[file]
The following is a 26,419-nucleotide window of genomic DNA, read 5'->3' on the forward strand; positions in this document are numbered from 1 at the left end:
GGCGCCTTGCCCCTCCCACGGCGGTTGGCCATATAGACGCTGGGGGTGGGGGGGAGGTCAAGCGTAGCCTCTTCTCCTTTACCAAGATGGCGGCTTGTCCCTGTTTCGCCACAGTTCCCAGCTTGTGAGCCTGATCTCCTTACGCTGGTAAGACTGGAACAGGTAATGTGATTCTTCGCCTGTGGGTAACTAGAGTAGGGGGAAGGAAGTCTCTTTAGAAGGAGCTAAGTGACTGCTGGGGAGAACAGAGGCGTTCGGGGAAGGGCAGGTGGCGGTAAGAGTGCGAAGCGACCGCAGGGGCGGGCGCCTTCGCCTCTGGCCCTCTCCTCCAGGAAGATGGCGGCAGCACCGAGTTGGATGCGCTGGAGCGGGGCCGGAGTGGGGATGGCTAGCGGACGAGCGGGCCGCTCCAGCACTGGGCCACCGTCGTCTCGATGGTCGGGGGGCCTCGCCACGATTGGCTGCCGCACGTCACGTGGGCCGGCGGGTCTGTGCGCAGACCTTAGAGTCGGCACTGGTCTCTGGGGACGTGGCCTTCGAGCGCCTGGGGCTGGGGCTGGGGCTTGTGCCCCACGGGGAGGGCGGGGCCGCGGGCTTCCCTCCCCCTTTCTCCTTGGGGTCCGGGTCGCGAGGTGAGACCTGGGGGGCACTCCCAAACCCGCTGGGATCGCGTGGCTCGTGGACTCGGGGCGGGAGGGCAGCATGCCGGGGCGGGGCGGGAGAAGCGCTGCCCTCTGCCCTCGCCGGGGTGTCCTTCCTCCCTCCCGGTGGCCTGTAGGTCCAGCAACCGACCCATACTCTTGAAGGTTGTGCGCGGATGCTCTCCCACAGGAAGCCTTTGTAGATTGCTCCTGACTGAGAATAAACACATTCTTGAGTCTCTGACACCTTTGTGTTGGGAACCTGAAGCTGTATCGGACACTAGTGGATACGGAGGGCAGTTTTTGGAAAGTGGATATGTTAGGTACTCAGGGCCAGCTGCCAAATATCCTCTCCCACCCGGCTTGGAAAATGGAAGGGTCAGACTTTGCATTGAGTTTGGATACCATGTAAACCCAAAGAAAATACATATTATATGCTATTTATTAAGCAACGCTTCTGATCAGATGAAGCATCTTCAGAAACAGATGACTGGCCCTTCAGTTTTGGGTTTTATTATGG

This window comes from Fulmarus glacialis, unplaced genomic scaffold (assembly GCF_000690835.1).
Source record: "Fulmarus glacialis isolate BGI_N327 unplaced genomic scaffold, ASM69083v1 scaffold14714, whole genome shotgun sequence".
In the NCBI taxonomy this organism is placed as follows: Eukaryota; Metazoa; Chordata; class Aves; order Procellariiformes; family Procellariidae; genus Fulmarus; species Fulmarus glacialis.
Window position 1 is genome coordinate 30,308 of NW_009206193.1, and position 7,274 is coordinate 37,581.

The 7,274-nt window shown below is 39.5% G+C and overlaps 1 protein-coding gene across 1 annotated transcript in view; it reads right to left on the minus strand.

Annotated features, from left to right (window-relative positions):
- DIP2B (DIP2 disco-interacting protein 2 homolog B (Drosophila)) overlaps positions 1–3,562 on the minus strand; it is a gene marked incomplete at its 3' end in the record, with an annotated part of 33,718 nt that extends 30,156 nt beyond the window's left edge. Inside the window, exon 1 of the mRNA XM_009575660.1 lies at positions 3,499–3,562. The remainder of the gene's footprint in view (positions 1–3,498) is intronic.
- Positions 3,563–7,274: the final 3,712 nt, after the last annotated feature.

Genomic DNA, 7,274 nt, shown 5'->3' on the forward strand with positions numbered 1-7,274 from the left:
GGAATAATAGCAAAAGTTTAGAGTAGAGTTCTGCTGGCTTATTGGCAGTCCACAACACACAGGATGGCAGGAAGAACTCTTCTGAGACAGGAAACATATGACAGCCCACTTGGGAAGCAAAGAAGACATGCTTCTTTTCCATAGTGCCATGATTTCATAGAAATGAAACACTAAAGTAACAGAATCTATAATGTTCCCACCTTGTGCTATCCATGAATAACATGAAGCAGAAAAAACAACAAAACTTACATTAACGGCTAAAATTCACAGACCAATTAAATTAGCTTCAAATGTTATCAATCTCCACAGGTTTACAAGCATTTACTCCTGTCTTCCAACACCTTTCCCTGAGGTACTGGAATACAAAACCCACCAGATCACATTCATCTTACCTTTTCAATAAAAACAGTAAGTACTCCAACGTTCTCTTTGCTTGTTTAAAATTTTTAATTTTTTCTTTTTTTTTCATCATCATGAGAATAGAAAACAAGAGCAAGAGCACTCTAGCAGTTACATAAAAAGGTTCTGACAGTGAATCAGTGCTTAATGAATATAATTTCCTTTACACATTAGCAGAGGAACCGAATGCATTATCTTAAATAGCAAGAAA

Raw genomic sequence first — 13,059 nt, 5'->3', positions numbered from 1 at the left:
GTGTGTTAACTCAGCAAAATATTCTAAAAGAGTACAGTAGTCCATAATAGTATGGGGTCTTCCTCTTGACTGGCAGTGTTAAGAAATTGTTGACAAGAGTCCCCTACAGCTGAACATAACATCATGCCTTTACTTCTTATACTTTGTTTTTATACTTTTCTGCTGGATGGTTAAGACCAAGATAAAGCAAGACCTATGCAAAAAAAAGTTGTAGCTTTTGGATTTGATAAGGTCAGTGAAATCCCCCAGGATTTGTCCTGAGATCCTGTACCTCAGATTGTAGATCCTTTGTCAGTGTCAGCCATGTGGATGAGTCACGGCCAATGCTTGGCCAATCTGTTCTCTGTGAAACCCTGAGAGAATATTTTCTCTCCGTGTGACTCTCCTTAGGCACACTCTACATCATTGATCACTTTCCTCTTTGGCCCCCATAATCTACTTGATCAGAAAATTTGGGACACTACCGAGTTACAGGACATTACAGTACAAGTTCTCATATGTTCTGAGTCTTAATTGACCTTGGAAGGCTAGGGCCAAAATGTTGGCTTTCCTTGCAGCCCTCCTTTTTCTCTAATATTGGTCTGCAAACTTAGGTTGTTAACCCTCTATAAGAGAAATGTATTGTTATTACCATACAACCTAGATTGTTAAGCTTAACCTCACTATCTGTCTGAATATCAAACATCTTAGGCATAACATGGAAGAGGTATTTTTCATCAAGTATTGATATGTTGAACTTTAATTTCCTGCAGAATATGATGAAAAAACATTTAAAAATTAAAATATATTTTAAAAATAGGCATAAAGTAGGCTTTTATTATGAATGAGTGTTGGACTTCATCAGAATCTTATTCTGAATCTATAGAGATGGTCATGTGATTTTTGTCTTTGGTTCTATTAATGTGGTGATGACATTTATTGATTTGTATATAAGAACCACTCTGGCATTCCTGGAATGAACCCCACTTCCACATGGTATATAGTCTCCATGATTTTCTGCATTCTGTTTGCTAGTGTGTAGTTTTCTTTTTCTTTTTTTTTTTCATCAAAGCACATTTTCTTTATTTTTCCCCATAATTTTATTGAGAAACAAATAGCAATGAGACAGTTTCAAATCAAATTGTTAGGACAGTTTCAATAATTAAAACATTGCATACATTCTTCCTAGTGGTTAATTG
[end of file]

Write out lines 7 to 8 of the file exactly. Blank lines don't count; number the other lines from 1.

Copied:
The 7,274-nt window shown below is 39.5% G+C and overlaps 1 protein-coding gene across 1 annotated transcript in view; it reads right to left on the minus strand.

Annotated features, from left to right (window-relative positions):